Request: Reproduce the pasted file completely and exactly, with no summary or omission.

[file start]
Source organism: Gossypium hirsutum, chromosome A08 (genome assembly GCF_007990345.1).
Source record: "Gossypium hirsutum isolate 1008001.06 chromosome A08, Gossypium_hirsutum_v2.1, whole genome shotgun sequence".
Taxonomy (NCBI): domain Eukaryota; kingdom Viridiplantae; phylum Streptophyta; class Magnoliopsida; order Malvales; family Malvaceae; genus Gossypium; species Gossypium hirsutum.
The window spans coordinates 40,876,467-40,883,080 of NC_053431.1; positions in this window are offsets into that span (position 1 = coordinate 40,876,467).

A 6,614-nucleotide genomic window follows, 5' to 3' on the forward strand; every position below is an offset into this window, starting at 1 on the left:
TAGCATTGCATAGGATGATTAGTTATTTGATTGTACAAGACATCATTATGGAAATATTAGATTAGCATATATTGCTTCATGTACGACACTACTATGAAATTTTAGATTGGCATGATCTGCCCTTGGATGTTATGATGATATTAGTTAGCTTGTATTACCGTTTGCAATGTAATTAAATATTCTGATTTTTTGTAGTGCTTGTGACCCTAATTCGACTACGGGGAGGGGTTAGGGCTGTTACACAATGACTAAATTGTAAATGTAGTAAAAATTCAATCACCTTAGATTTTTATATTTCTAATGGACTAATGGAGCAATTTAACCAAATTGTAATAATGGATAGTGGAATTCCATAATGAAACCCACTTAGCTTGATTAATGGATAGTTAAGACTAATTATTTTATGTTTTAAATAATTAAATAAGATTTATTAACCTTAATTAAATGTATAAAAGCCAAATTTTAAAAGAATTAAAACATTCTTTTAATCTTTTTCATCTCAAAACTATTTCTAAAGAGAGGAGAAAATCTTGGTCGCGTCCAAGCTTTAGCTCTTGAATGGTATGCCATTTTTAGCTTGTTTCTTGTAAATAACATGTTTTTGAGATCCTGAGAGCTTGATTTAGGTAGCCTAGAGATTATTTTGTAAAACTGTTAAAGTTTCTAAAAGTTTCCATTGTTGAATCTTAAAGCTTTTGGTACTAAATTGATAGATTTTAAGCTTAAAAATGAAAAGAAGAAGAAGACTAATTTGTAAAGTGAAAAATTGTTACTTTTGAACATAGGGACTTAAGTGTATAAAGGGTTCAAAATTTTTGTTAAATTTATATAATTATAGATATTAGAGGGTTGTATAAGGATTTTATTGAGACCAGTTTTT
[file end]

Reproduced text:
Source organism: Gossypium hirsutum, chromosome A08 (genome assembly GCF_007990345.1).
Source record: "Gossypium hirsutum isolate 1008001.06 chromosome A08, Gossypium_hirsutum_v2.1, whole genome shotgun sequence".
Taxonomy (NCBI): domain Eukaryota; kingdom Viridiplantae; phylum Streptophyta; class Magnoliopsida; order Malvales; family Malvaceae; genus Gossypium; species Gossypium hirsutum.
The window spans coordinates 40,876,467-40,883,080 of NC_053431.1; positions in this window are offsets into that span (position 1 = coordinate 40,876,467).

A 6,614-nucleotide genomic window follows, 5' to 3' on the forward strand; every position below is an offset into this window, starting at 1 on the left:
TAGCATTGCATAGGATGATTAGTTATTTGATTGTACAAGACATCATTATGGAAATATTAGATTAGCATATATTGCTTCATGTACGACACTACTATGAAATTTTAGATTGGCATGATCTGCCCTTGGATGTTATGATGATATTAGTTAGCTTGTATTACCGTTTGCAATGTAATTAAATATTCTGATTTTTTGTAGTGCTTGTGACCCTAATTCGACTACGGGGAGGGGTTAGGGCTGTTACACAATGACTAAATTGTAAATGTAGTAAAAATTCAATCACCTTAGATTTTTATATTTCTAATGGACTAATGGAGCAATTTAACCAAATTGTAATAATGGATAGTGGAATTCCATAATGAAACCCACTTAGCTTGATTAATGGATAGTTAAGACTAATTATTTTATGTTTTAAATAATTAAATAAGATTTATTAACCTTAATTAAATGTATAAAAGCCAAATTTTAAAAGAATTAAAACATTCTTTTAATCTTTTTCATCTCAAAACTATTTCTAAAGAGAGGAGAAAATCTTGGTCGCGTCCAAGCTTTAGCTCTTGAATGGTATGCCATTTTTAGCTTGTTTCTTGTAAATAACATGTTTTTGAGATCCTGAGAGCTTGATTTAGGTAGCCTAGAGATTATTTTGTAAAACTGTTAAAGTTTCTAAAAGTTTCCATTGTTGAATCTTAAAGCTTTTGGTACTAAATTGATAGATTTTAAGCTTAAAAATGAAAAGAAGAAGAAGACTAATTTGTAAAGTGAAAAATTGTTACTTTTGAACATAGGGACTTAAGTGTATAAAGGGTTCAAAATTTTTGTTAAATTTATATAATTATAGATATTAGAGGGTTGTATAAGGATTTTATTGAGACCAGTTTTT